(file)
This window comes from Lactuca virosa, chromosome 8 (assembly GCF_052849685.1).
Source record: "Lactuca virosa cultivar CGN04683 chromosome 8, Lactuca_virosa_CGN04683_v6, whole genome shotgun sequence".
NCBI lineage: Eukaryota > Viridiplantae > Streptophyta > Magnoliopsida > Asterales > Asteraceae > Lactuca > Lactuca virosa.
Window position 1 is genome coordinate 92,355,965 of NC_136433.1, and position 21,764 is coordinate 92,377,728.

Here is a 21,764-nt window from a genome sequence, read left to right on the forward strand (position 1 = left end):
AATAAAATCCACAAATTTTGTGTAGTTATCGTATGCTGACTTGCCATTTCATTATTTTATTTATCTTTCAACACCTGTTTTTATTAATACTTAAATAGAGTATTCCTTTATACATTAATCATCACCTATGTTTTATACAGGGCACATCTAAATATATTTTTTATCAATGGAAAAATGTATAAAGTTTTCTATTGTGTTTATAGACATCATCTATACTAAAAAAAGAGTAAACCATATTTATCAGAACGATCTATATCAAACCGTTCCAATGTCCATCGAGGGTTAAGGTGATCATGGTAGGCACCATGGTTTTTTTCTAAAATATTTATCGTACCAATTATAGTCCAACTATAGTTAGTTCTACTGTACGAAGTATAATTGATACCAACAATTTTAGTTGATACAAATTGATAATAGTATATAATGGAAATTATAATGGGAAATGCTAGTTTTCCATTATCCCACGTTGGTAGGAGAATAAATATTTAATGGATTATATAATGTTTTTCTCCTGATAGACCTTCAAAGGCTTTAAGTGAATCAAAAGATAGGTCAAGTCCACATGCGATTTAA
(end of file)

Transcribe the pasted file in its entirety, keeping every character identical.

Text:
This window comes from Lactuca virosa, chromosome 8 (assembly GCF_052849685.1).
Source record: "Lactuca virosa cultivar CGN04683 chromosome 8, Lactuca_virosa_CGN04683_v6, whole genome shotgun sequence".
NCBI lineage: Eukaryota > Viridiplantae > Streptophyta > Magnoliopsida > Asterales > Asteraceae > Lactuca > Lactuca virosa.
Window position 1 is genome coordinate 92,355,965 of NC_136433.1, and position 21,764 is coordinate 92,377,728.

Here is a 21,764-nt window from a genome sequence, read left to right on the forward strand (position 1 = left end):
AATAAAATCCACAAATTTTGTGTAGTTATCGTATGCTGACTTGCCATTTCATTATTTTATTTATCTTTCAACACCTGTTTTTATTAATACTTAAATAGAGTATTCCTTTATACATTAATCATCACCTATGTTTTATACAGGGCACATCTAAATATATTTTTTATCAATGGAAAAATGTATAAAGTTTTCTATTGTGTTTATAGACATCATCTATACTAAAAAAAGAGTAAACCATATTTATCAGAACGATCTATATCAAACCGTTCCAATGTCCATCGAGGGTTAAGGTGATCATGGTAGGCACCATGGTTTTTTTCTAAAATATTTATCGTACCAATTATAGTCCAACTATAGTTAGTTCTACTGTACGAAGTATAATTGATACCAACAATTTTAGTTGATACAAATTGATAATAGTATATAATGGAAATTATAATGGGAAATGCTAGTTTTCCATTATCCCACGTTGGTAGGAGAATAAATATTTAATGGATTATATAATGTTTTTCTCCTGATAGACCTTCAAAGGCTTTAAGTGAATCAAAAGATAGGTCAAGTCCACATGCGATTTAA